enhanced the usefulness of the shelter.

Odd spaces left by the roof rafters and nailers were fitted
with 6-inch fiberglass insulation and covered with inexpensive
Celotex panels. (The walls did fine with 3 ½ -inch batts of
fiberglass.) Cutting and fitting the fiberglass was no
problem, but handling the 4-by-8-foot Celotex panels in the
small loft space did present a challenge. We finally cut
all the panels on the ground floor, then handed the pieces
up to the loft crew to be nailed in place.

Roofing and Siding…and Living

We were fortunate to have a friend with previous experience
who directed the application of our 90-pound roll roofing
so that it was done correctly. While less carefully
constructed buildings lost their tops to our fierce winds,
the Starhut’s roof held firm, and the building itself has
endured near-hurricane-force gales night after night with
hardly a quiver. The angled walls of our Starplate special
seem to split those winds in two.

The siding party was composed of a computer programmer, a
cook, two former nuns, an army major and a salesman…but
despite the lack of an experienced professional carpenter,
we managed very well. After we sealed the seams and applied
the tar paper, we started nailing on what’s known around
here as “Adirondack siding”: oak slabs with one edge
trimmed. [EDITOR’S NOTE: By an odd coincidence, it’s
called
Carolina siding hereabouts…and no doubt
it’s known as Rocky Mountain siding along the Great
Divide!]

Our plan was to apply the siding first to the walls that
leaned outward at the base; it should then be a simple
matter to trim off the ends and lay the siding on the walls
that leaned inward, allowing that oak to extend
an inch or two over the ends of the first-applied slabs.
Actually, as it turned out, a snowstorm caught us before we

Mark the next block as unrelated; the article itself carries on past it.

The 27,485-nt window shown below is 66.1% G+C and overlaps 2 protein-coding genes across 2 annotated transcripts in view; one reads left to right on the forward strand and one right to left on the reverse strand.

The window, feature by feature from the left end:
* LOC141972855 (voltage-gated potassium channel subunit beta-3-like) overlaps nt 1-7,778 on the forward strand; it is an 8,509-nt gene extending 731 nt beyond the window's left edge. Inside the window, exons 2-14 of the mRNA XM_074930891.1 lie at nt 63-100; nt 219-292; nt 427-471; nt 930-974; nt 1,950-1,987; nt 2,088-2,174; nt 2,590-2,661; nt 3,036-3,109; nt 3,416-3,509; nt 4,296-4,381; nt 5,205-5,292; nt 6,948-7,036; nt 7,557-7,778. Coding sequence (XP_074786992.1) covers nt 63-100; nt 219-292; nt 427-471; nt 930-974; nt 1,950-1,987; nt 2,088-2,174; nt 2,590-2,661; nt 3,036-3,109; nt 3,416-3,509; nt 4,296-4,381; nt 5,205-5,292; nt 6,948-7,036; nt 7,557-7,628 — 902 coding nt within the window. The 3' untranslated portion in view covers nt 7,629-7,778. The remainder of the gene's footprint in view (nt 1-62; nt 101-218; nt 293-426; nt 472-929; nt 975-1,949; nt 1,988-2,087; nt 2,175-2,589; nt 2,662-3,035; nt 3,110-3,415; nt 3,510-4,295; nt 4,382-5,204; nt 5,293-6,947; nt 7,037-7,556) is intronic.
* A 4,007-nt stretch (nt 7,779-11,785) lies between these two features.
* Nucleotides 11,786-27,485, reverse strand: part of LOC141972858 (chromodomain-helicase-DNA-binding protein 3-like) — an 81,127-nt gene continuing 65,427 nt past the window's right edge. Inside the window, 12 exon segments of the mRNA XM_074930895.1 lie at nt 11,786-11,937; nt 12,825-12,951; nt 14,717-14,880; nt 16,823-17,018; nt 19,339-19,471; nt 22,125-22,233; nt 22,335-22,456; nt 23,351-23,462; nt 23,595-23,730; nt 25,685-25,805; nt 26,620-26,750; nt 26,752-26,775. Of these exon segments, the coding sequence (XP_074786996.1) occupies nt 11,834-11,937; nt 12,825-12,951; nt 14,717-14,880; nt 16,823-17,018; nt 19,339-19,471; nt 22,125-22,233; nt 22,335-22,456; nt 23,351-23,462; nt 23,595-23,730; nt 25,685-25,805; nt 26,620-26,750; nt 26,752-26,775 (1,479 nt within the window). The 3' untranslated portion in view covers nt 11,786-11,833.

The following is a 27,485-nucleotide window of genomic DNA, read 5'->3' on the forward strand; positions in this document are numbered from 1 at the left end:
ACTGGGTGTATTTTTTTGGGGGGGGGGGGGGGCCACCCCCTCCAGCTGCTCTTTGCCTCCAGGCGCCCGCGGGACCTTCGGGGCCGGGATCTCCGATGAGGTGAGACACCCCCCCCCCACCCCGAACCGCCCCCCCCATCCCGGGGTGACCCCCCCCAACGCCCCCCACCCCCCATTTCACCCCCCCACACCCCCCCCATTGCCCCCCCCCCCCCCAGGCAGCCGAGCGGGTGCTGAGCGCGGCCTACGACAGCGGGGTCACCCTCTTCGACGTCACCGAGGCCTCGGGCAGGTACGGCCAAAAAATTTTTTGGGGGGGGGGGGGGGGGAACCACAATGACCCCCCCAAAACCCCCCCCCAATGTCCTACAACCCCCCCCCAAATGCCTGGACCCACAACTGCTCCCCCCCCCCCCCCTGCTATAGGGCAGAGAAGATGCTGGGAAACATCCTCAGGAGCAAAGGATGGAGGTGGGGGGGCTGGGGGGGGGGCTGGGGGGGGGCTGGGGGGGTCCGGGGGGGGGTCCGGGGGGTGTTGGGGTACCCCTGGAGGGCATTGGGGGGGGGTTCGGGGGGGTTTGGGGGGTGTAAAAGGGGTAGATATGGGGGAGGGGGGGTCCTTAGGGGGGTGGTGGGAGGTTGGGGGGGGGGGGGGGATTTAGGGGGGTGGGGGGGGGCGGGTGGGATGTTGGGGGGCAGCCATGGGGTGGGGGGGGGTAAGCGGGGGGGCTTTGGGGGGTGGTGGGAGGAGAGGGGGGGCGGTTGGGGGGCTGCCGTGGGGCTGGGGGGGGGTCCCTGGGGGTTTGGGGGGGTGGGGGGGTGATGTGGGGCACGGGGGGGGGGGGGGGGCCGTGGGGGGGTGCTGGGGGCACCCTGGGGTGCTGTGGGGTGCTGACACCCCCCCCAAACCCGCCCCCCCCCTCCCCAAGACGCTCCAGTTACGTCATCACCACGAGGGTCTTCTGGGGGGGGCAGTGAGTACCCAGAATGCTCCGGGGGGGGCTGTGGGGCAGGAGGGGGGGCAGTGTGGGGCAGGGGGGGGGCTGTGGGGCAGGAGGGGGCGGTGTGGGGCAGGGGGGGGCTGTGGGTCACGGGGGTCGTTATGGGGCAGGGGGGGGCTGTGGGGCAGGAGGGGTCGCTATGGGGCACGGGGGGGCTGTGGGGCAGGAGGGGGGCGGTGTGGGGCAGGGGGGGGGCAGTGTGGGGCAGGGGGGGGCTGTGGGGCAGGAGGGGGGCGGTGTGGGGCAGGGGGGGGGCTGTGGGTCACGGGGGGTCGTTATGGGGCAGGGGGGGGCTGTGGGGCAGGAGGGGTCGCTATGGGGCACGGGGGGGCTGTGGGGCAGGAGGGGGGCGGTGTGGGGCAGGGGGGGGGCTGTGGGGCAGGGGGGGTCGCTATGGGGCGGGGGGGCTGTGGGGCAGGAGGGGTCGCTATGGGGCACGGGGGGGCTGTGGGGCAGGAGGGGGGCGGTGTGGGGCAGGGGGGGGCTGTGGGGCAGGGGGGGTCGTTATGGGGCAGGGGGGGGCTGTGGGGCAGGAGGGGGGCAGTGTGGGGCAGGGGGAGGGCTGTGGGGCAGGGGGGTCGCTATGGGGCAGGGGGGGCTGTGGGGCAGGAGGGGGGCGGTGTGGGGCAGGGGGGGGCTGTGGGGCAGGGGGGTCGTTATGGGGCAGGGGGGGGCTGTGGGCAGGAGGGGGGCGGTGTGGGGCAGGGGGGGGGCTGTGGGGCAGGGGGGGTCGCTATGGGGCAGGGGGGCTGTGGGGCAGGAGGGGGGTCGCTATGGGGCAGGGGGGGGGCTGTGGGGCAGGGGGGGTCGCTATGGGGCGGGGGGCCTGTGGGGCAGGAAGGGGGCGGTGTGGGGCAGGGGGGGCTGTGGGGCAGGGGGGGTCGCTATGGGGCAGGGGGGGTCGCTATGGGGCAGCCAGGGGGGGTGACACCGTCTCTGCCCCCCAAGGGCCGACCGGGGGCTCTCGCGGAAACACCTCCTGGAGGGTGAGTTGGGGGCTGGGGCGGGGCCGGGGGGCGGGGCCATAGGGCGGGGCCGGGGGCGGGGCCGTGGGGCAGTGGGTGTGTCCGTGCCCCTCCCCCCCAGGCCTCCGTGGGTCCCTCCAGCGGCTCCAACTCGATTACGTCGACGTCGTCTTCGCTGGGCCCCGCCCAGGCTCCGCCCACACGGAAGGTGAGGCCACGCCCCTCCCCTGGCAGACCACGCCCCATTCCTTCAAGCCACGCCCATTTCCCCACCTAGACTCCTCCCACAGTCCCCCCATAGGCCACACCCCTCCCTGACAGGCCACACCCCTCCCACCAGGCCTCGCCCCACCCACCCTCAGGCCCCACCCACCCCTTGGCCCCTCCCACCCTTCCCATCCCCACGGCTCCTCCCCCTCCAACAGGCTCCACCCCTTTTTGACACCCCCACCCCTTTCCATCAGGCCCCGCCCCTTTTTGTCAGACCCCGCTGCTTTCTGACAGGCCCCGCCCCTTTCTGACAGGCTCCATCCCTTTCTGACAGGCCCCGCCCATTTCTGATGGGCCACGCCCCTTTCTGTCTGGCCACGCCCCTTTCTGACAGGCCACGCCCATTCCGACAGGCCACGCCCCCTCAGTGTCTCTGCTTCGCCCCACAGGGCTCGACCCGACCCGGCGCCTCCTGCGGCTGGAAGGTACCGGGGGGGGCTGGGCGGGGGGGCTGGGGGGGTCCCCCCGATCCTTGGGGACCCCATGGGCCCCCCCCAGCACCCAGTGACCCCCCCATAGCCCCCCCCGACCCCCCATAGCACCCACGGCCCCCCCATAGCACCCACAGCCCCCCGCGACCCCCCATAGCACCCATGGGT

could get the first day’s siding trimmed, and there the
project was left for the winter. We moved in, just the
same.

As of this writing, we’re still living in our Starplate
cabin. Apparently, the unfinished siding hasn’t affected
the building’s heat efficiency, because it takes a minimum
of firewood to keep the place warm. When winter night
temperatures are below zero, we keep the stove going around
the clock; when it’s a bit less frigid, we let the fire go
out at bedtime, then simply rebuild it in the morning. An
air-circulating fan blows the heat around, and within 10 minutes we’re sitting down comfortably to breakfast.

A few feet away, our under-construction pole home awaits
windows, doors and insulation: elements we can purchase
as our budget permits and install at our own pace. We don’t
require luxurious quarters, and our inexpensive, snug
temporary shelter allows us the real luxury of paying as we go on the
permanent home. When the time comes, it’ll be easy to
connect the electrical and water lines to the new house and
convert the cabin into an insulated, heated workshop.

In Retrospect…

If we had it to do again, we feel the only change we’d make
is perhaps to add light and headroom by putting a dormer
window in the loft. We’ve found ourselves using the office
space more than we’d anticipated, so the expense of a
skylight or window would have been justified.

And although there’s no precedent for it yet, I
think you could put up a Starplate structure that used
12-foot struts. Our domed shelter has proved itself to
be completely sturdy through the roughest weather, without
a deep foundation, a centerpost or a cable around the
eaves. In fact, we’re so pleased with our home that we’ve
gone on to use Starplate connectors for a greenhouse, a
tractor garage, a pony barn, a woodshed and a garden
gazebo. We feel it’s the ideal answer for the beginning
homesteader who wants to settle on his or her land and be
free of rental payments at last.

Need Help? Call 1-800-234-3368